Director Rob Ashford and actor Kenneth Branagh have found a Gotham home for their staging of William Shakespeare's tragedy, and it's far from Broadway (where the Ethan Hawke Macbeth will indeed play this fall). It will be staged in the old Park Avenue Armory's 55,000-square-foot Wade Thompson Drill Hall in June 2014.
The show will be a co-commission of the Armory and Manchester International Festival. The critically acclaimed production was originally mounted in Manchester in July and will be re-imagined for the Armory presentation.
This isn't the first time the Armory has hosted a theatre production. It was the setting for the site-specific mystery play Tamara, where attendees wandered from room to room in the cavernous hall, in the late '80s.
Since 2006, when the Park Avenue Conservancy took over management of the 1861 building, it has tried to revitalize the landmark by making it a center for unconventional works in the performing and visual arts, including operas and art installations. Branagh's Macbeth will be one of its most noteworthy catches to date.
"Utilizing the possibilities of the vast open space is a truly exciting prospect," said Branagh in a statement. "I am delighted that we have the chance to recreate Macbeth in this epic setting."
Let's hope he still knows how to project.
In recent years, playwright Terrence McNally, who has won four Tony Awards for his Broadway productions, has been debuting his new works on smaller stages, such as Primary Stages, Second Stage and The Pearl Theatre Company.
This spring, Tyne Daly, who starred in the 2011 revival of McNally's Master Class, will bring him back to Broadway. Daly will star in Mothers and Sons, a new play which was recently seen in a world-premiere engagement at Bucks County Playhouse. Sheryl Kaller will direct, as she did at the Bucks.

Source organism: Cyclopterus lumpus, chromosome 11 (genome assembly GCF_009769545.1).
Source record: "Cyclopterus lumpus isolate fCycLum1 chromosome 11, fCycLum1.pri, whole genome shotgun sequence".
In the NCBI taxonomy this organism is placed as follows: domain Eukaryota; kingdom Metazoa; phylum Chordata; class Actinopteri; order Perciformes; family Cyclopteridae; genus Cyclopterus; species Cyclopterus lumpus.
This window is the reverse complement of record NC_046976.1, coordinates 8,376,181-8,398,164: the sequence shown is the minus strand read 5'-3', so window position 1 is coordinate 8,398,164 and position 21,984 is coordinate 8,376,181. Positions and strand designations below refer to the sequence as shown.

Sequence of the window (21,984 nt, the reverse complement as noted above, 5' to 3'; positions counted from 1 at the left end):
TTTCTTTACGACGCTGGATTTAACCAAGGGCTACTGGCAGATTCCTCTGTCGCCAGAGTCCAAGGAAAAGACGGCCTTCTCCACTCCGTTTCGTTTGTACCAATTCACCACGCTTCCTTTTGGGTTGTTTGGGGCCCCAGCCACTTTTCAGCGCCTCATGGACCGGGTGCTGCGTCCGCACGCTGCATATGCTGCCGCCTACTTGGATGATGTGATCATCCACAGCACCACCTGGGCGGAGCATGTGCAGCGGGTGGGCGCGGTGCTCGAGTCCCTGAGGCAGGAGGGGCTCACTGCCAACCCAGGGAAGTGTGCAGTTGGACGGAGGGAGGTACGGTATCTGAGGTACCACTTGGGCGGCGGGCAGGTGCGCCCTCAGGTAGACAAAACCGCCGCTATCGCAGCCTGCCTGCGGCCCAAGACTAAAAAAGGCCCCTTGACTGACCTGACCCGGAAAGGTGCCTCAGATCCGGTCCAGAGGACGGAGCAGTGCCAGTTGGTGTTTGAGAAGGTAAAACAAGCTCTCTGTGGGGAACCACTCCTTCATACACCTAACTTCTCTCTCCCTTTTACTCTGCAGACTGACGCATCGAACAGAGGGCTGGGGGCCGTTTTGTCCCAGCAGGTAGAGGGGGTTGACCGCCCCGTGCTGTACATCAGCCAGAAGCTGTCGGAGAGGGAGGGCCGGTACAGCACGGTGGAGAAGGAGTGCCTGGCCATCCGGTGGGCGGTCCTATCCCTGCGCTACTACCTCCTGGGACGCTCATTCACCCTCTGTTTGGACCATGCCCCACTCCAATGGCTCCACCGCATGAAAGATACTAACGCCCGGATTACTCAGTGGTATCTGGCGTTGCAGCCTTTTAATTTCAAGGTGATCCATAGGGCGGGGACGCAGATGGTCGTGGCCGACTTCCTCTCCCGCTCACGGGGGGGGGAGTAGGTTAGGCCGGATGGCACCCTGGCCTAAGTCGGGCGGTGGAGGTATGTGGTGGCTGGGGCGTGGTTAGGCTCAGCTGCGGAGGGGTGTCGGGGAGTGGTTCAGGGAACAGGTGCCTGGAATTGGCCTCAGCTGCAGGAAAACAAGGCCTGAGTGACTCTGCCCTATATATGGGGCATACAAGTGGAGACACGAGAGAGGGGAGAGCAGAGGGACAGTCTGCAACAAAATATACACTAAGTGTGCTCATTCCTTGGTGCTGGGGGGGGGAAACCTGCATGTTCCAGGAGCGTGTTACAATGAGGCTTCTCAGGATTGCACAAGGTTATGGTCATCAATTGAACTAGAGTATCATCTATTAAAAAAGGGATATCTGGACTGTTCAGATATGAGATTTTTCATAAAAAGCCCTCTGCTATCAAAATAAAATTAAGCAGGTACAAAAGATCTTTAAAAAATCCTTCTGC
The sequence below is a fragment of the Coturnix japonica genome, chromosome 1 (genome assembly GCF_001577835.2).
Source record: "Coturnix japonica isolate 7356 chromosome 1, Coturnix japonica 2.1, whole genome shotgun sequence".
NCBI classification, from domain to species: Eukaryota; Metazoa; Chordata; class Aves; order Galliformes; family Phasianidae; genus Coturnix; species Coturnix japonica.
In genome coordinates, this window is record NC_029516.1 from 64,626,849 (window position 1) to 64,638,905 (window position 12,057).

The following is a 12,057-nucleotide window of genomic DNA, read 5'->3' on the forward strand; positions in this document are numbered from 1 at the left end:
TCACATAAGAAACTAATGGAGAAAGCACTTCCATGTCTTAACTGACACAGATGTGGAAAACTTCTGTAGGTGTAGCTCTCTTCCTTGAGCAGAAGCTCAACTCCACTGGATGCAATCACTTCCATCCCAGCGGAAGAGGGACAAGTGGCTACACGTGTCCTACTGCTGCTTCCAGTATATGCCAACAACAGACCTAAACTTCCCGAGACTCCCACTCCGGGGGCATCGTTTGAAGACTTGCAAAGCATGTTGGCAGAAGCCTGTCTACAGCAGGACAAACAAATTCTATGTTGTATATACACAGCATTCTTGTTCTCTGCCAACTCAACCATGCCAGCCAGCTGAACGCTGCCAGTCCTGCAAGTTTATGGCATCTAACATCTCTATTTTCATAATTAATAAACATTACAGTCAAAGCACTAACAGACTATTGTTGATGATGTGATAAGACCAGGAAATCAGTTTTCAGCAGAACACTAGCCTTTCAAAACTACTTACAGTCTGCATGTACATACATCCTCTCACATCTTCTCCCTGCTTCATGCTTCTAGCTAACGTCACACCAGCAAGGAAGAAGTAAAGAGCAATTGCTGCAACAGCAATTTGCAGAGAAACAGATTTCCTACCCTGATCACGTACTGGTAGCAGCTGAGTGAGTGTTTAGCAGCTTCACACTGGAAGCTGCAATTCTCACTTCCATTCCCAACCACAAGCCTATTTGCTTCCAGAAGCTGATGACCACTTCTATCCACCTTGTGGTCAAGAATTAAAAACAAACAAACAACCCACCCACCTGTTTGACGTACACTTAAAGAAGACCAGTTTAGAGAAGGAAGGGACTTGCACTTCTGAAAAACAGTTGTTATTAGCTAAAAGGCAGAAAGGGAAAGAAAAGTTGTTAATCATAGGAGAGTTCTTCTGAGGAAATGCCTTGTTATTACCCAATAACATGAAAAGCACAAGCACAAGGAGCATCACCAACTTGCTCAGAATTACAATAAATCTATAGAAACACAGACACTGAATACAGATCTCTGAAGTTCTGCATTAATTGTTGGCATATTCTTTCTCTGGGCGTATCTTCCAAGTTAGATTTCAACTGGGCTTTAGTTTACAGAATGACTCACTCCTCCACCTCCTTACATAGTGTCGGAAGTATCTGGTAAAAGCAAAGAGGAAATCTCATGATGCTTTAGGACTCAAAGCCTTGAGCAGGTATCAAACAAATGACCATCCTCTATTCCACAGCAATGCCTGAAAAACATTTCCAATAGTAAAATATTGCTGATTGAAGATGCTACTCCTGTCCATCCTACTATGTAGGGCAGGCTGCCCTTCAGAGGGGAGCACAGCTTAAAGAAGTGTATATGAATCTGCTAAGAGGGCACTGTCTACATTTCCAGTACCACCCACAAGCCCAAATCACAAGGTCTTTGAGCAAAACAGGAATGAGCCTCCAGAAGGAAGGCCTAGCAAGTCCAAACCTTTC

The play tells of a mother who, twenty years after her son's death, turns up at the door of his former lover, who is now married to another man and has a young son.
The London musical Charlie and the Chocolate Factory, which features a score by Marc Shaiman and Scott Wittman, will have a Broadway run. But first it will have to wait for director Sam Mendes to be free, according to the Washington Post.
Shaiman confirmed to the Post that the new musical based on the Roald Dahl children's book will play Broadway. The timeline will be determined by Mendes' filming schedule for the yet-to-be-titled James Bond film. It doesn't even have a title? That sounds like a fairly long wait.
In the meantime, people who want to see the show can check out the London premiere at the Theatre Royal, Drury Lane. After officially opening June 25, the London booking recently extended to May 2014. Tony winner Douglas Hodge plays Willy Wonka.
The Bridges of Madison County, the new musical by Jason Robert Brown and Marsha Norman which appears to be on a very fast track indeed, will officially open on Broadway Feb. 27, 2014, at the Gerald Schoenfeld Theatre, it was announced. The musical recently had its world-premiere engagement at the Williamstown Theatre Festival.
Bartlett Sher will direct the musical, based on the 1992 Robert James Waller novel. Kelli O'Hara (who starred in Sher's productions of The Light in the Piazza and South Pacific) and Steven Pasquale will star as the story's 1965 Iowa lovers.
A couple of entities called Infinity Theatre Company and Perry Street Theatricals (Martin Platt and David Elliott) announced Aug. 20 that Dames at Sea, the spoofy, late '60s Off-Broadway musical that is best remembered today as the show that helped launch the career of Bernadette Peters, will set sail on Broadway in 2014.
Dames at Sea will be directed and choreographed by Randy Skinner. The creators promised the show "will have more dancing than ever before," and "raise the bar much higher for our cast." Higher than Peters?